Victoria Wyatt and her old heart had a reunion four weeks after her transplant.

It wasn’t a graphic sight: The heart was wrapped in a white paper towel and encased in a plastic bag. But it was indeed the organ that had pumped in her body for the first 29 years of her life.

In a clinic room at the Spectrum Health Richard DeVos Heart and Lung Transplant Program, Victoria pulled on gray, latex gloves and lifted the plastic bag.

She gazed thoughtfully as she turned the heart back and forth, hefting it to feel its weight.

“It’s huge,” she said quietly. “It’s so heavy.”

Her husband, Jeff, took a picture of Victoria, smiling with her heart in her hands.

The heart, though enlarged and thickened by genetic heart disease, had not yet outlived its usefulness.

Victoria made arrangements to preserve the organ, creating a plastinated version that will help physicians learn about her heart condition, hypertrophic cardiomyopathy, a genetic heart disease that causes abnormal thickening of the heart muscle.

“It’s going to be exciting to see my heart go toward something good and help other people understand this disease,” she said. “I can say at least it’s doing something productive in its second incarnation.”

Victoria, a 30-year-old woman from Grosse Pointe, Michigan, sees helping others as part of her mission after a transplant gave her a second chance at life.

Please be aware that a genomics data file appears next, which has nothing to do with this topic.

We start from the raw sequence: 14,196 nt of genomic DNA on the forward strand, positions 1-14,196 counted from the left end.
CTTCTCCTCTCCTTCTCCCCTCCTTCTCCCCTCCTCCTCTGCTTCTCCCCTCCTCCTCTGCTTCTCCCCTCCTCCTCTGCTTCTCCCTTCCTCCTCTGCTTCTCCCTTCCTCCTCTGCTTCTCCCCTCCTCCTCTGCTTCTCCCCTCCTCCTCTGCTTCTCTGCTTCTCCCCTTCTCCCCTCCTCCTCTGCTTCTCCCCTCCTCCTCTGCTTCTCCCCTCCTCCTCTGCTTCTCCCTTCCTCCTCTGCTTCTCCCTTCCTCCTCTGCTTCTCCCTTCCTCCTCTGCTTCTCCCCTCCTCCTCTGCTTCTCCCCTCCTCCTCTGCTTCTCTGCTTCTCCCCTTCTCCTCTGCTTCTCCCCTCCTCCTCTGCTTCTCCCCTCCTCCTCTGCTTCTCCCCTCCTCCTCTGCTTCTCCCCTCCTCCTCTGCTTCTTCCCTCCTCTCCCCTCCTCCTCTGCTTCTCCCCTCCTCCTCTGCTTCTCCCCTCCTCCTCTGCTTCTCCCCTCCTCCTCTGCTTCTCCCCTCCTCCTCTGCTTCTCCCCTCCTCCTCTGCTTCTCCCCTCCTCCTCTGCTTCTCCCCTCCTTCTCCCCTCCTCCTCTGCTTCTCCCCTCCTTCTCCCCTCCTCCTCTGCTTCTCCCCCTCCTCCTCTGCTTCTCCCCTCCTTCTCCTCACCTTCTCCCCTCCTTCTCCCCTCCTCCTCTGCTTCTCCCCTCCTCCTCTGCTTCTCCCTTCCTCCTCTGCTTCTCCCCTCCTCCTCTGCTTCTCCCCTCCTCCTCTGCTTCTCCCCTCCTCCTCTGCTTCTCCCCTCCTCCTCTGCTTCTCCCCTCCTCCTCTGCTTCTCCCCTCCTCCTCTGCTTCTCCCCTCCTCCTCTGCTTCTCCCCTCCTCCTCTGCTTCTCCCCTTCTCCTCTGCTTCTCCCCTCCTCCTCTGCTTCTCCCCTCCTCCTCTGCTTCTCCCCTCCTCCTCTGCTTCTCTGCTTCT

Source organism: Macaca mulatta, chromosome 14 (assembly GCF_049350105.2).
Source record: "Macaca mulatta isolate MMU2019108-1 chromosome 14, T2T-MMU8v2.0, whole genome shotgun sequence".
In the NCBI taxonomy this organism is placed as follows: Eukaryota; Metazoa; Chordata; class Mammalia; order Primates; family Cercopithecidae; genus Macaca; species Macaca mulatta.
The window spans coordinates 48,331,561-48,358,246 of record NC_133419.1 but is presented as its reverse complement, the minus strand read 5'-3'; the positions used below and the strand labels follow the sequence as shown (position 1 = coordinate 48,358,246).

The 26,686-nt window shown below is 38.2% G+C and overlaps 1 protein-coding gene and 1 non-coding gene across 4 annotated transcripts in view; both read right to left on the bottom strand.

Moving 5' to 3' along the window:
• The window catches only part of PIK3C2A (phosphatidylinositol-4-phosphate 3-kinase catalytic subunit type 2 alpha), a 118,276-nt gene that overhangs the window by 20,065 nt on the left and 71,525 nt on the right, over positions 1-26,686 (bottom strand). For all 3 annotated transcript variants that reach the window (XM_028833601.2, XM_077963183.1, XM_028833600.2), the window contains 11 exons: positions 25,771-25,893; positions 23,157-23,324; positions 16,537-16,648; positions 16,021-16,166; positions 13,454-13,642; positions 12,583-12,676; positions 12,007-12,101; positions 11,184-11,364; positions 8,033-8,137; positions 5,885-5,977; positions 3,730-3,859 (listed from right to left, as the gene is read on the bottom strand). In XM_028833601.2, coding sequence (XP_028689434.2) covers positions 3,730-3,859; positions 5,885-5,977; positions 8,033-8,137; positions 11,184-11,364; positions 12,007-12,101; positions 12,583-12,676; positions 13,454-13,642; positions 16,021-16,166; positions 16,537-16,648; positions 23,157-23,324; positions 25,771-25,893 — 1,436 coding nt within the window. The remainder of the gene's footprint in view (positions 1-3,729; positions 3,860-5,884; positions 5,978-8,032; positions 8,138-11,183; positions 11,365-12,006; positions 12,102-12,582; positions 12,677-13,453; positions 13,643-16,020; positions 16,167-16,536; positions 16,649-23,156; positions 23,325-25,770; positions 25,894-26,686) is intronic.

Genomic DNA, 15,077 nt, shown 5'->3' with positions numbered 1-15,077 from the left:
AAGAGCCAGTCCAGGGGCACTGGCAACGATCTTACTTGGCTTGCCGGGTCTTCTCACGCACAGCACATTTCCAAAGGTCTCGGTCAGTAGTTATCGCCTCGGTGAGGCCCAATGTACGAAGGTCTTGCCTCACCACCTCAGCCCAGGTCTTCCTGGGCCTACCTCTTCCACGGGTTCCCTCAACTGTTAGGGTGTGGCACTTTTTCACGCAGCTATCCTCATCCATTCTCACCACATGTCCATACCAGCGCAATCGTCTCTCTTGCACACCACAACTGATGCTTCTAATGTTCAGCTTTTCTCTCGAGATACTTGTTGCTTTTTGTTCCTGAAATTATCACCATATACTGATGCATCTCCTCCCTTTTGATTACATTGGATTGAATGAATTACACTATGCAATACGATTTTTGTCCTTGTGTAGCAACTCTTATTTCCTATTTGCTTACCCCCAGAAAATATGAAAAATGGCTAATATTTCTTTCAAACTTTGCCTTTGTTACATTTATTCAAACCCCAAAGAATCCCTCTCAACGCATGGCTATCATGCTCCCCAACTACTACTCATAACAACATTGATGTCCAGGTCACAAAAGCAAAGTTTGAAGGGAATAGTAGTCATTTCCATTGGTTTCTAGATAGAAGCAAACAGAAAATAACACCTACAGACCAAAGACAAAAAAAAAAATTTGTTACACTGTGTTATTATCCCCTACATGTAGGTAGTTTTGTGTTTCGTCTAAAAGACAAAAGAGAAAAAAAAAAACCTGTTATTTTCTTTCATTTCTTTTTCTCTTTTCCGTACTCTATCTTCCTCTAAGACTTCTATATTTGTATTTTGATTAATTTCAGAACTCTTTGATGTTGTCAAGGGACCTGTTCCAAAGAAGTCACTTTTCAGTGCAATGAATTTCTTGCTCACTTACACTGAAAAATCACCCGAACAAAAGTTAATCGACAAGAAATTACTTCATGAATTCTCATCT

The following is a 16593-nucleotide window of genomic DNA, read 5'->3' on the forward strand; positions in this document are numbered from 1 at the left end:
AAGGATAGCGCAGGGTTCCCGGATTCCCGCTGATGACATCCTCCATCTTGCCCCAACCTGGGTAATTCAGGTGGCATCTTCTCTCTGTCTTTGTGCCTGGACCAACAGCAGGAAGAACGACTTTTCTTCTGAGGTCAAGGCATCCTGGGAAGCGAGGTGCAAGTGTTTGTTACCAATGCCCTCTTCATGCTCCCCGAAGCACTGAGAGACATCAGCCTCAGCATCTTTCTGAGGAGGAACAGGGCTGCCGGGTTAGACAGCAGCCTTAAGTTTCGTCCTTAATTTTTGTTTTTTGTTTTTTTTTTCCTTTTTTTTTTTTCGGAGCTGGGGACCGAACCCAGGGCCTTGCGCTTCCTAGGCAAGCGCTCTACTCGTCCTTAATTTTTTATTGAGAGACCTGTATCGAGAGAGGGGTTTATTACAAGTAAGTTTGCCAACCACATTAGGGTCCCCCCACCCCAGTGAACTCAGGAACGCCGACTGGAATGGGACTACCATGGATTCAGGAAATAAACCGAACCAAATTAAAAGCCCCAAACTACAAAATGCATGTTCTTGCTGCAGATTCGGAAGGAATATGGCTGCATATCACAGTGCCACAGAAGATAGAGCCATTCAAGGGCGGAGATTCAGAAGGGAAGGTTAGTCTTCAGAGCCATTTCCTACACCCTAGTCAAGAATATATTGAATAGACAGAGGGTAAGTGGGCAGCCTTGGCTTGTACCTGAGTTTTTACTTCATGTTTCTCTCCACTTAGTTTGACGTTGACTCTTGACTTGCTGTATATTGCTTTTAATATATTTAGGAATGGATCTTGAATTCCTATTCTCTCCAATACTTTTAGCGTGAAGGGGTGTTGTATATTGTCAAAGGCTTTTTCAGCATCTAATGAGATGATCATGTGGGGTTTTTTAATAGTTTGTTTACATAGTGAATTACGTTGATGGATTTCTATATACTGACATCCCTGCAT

A surprising diagnosis

When Victoria learned she had heart disease at age 14, the diagnosis interrupted her busy life as a high school freshman.

She felt unusually fatigued so her mom took her to the pediatrician’s office for a checkup. The doctor heard a heart murmur and referred her to a pediatric cardiologist.

After a day of tests, the specialist told Victoria and her mom the diagnosis: hypertrophic cardiomyopathy.

The condition is best known in the general public as a cause of sudden, tragic deaths of young athletes, who suffer cardiac arrests.

But in reality it affects people of almost any age, causing a range of symptoms including shortness of breath, lightheadedness, heart pounding, or passing out. People may not even realize they have the condition because there may be no symptoms at first.

But it can cause a range of symptoms—and often people don’t realize they have the condition.

“I was actually pretty lucky,” Victoria said. “I know from talking to other people that a lot of them don’t get diagnosed that quickly.”

But as a young teen, she didn’t feel lucky. The doctor told her she had to quit the swim team.

“I loved swimming,” she said. “It was right in the middle of the season.”

Through her teens, she became winded easily during physical activities. But she continued practicing martial arts.

“I probably pushed myself a lot further than the doctors would have liked,” she admitted.

In her early 20s, she often felt out of breath. But she chalked it up to a lack of exercise and long days on the job.

At 25, she saw a local cardiologist, who ran a series of tests. The results shocked Victoria.

“He said it’s gotten so much worse. He said I was in heart failure,” she said.